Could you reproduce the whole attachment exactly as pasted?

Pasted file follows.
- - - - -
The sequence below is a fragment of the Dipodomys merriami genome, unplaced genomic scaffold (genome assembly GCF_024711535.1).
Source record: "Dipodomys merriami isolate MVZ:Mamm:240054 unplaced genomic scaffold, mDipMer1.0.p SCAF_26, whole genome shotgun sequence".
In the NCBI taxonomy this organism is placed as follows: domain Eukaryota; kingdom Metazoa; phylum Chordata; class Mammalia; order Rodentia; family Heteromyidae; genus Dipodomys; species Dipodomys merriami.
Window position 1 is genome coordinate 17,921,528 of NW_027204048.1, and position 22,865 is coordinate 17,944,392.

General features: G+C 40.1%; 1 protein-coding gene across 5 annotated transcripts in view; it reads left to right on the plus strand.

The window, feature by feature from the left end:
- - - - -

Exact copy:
The sequence below is a fragment of the Dipodomys merriami genome, unplaced genomic scaffold (genome assembly GCF_024711535.1).
Source record: "Dipodomys merriami isolate MVZ:Mamm:240054 unplaced genomic scaffold, mDipMer1.0.p SCAF_26, whole genome shotgun sequence".
In the NCBI taxonomy this organism is placed as follows: domain Eukaryota; kingdom Metazoa; phylum Chordata; class Mammalia; order Rodentia; family Heteromyidae; genus Dipodomys; species Dipodomys merriami.
Window position 1 is genome coordinate 17,921,528 of NW_027204048.1, and position 22,865 is coordinate 17,944,392.

General features: G+C 40.1%; 1 protein-coding gene across 5 annotated transcripts in view; it reads left to right on the plus strand.

The window, feature by feature from the left end: